Pricing Matters – Accounting Policies and Procedures

“What are accounting policies and procedures?”

Written accounting policies and procedures can facilitate significantly the accounting system audit. This article will offer guidance with respect to establishing and documenting accounting policies and procedures.

The first question to be asked is, “What are accounting policies and procedures?”

Simply put, they are written statements. Accounting policies provide broad conceptual guidance. They express “what” is to be done. Procedures tell “how” the policy statements are to be implemented. Procedures are subsidiary to policy statements.

Why are accounting policies and procedures important? They provide a basis for what is or is not done in the company, as well as how things are or are not done. They make for the soundness and reliability of the accounting system. They also make for the consistency over time of the accounting system.

FAR Part 9 states that contractor qualifications should include “the necessary organization, experience, accounting and operations controls, and technical skills” for a government contract. Also, more and more today, government solicitations contain the requirement that an offeror must have an acceptable accounting system in order to submit a bid for the procurement. Written policies and procedures will go a long way to assure that the accounting system is acceptable. Moreover, they can be an invaluable tool if a company’s accounting system is ever audited.

To some degree, accounting systems will vary from company to company. However, there remain common elements. Below is a checklist of topics that should be addressed in a company’s accounting policies and procedures. All the elements share the need for proper internal controls.

  1. Flowchart of Accounting and Reporting System. The flowchart can provide a valuable overview of the system.
  2. Type of System. The description should identify the system, for example, manual, electronic, etc., as well as specific characteristics.
  3. Chart of Accounts – Establishes the basic structure of the accounting system. It is essential that the chart of accounts be in the government format.
  4. Costs – Must be grouped in the government format, especially, direct, indirect, and unallowable costs.
  5. Budgeting – Valuable tool for tracing a business’s progress against plans. Can also help with important decisions, such as hiring of staff and making major purchases.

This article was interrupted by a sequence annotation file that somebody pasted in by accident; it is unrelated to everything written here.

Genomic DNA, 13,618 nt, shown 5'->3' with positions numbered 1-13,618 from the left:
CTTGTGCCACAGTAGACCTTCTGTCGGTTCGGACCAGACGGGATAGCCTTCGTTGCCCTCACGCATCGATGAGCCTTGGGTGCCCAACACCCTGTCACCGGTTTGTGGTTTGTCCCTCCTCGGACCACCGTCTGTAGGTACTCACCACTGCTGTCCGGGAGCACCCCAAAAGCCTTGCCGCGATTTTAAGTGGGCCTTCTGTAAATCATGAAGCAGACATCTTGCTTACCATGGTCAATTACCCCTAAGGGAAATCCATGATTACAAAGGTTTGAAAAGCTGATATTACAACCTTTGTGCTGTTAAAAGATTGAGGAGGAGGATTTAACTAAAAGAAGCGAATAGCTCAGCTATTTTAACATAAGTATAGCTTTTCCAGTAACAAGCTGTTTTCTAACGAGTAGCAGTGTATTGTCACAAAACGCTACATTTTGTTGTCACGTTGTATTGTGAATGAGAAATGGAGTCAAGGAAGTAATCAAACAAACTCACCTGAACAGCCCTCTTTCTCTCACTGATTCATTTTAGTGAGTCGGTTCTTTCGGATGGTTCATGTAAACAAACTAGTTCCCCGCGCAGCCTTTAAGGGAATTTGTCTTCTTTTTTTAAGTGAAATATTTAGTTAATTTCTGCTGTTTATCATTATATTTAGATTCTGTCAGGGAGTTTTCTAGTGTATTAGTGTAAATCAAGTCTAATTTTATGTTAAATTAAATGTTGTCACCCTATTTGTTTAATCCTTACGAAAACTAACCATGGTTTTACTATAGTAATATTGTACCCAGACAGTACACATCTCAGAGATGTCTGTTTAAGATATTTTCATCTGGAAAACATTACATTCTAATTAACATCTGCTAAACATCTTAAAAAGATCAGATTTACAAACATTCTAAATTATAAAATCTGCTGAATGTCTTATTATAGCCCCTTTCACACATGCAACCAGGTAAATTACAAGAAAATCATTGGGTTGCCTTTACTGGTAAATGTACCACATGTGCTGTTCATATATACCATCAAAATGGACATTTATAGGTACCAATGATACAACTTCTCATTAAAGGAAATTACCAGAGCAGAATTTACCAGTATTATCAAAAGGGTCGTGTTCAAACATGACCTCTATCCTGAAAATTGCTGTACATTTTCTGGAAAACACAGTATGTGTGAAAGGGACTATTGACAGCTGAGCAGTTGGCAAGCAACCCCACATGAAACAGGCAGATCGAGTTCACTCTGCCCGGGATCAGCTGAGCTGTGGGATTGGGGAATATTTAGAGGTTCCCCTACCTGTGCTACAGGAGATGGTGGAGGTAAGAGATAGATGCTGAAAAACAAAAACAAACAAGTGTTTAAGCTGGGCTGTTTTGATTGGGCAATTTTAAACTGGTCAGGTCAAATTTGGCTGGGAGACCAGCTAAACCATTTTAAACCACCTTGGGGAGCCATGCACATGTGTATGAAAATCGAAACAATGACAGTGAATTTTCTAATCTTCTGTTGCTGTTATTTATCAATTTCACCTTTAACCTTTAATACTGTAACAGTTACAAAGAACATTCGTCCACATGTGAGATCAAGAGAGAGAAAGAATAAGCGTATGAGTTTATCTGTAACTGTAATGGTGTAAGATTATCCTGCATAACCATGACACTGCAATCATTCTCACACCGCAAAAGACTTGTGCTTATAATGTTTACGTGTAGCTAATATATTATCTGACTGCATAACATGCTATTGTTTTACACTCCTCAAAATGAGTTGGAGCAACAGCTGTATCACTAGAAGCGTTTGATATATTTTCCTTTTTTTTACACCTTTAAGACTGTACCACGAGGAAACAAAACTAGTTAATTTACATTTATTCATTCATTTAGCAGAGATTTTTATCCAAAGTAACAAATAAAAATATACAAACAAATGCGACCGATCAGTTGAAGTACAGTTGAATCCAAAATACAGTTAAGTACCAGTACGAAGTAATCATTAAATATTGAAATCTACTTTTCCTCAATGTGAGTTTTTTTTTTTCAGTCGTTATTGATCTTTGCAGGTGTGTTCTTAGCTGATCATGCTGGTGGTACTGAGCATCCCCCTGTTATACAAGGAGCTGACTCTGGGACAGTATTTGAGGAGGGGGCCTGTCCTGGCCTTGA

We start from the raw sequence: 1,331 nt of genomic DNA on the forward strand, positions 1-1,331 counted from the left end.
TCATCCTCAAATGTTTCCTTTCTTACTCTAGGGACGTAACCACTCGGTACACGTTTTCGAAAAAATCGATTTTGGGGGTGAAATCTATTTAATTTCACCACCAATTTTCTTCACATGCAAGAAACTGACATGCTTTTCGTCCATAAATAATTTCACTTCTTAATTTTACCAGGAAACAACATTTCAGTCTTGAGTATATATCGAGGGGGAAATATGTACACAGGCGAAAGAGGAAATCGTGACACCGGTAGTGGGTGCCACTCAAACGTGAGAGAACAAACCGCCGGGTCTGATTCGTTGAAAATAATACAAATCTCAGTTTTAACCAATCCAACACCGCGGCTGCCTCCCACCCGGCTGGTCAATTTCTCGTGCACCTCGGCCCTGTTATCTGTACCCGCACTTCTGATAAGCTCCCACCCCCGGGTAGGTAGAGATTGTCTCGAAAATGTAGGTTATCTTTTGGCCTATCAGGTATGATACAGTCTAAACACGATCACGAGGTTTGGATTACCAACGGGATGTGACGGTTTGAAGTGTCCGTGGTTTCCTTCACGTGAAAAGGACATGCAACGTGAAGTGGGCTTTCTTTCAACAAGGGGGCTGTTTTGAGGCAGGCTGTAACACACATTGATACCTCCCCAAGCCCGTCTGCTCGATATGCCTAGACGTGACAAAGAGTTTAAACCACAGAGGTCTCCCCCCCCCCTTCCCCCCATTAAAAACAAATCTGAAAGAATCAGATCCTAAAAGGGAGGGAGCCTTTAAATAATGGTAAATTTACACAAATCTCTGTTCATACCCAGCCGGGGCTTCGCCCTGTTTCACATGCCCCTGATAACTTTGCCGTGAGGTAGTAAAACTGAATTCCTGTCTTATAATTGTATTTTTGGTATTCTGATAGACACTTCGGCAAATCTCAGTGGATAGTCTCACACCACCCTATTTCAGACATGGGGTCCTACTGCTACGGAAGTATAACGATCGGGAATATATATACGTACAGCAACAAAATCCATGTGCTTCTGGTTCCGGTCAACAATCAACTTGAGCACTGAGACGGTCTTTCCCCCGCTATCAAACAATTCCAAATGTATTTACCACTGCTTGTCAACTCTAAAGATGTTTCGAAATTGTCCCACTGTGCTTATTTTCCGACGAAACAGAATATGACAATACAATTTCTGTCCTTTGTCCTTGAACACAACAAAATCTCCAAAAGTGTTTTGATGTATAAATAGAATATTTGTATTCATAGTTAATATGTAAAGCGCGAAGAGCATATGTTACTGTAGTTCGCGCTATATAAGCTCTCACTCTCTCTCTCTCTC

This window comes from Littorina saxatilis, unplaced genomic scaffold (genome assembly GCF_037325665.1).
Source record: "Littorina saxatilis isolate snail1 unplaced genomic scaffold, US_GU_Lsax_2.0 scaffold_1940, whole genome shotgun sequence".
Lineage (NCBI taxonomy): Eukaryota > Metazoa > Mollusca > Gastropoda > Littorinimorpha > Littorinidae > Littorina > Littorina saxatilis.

6. Accounting for Revenue – Timely preparation and distribution of invoices, prompt processing of payments, and accuracy of records are imperative.
  7. Accounting for Assets
    • Cash Management. Planning and control are critical.
    • Accounts Receivable – Valuation, probability of collection, discounts.
    • Inventories – Cost determination.
    • Property, plant, and equipment – Acquisition costs, valuation.
    • Capitalization – Types of assets and dollar thresholds.
    • Depreciation – Asset cost, service life, residual value, and method of cost allocation.
  8. Accounting for Liabilities – Key ideas: recording, payment, valuation.
  9. Purchasing – Major concerns: Process and responsibilities.
  10. Timekeeping – System should be able to track labor costs from time cards to jobs/contracts.
  11. Payroll – Validity and accuracy of transactions are critical. Related to payroll are employee hiring and new employee orientation, job descriptions, salary adjustments, performance appraisals, and disciplinary actions.
  12. Office Tasks and Reporting – For small businesses, division of duties can be critical.
  13. Bank Statements – Who has responsibility for reconciliations and what is the frequency of the reconciliations?
  14. Records Management – Procedures to manage records should be clearly defined.
  15. Financial Statements – Types and uses of statements should be primary focus.

One final note: written Accounting Policies and Procedures should be reviewed periodically and updated as necessary.

 

Pricing Matters is a regular feature by Ronald Marta.  Watch for future posts on a wide range of pricing issues.


More about Procurement Technical Assistance Centers (PTACs)

Ninety-eight PTACs – with over 300 local offices – form a nationwide network of procurement professionals dedicated procurement professionals working to help local businesses compete successfully in the government marketplace. Funded under the Defense Logistics Agency’s Procurement Technical Assistance Program through cooperative agreements with state and local governments and non-profit organizations, PTACs are the bridge between buyer and supplier, bringing to bear their knowledge of both government contracting and the capabilities of contractors to maximize fast, reliable service to our government with better quality and at lower costs.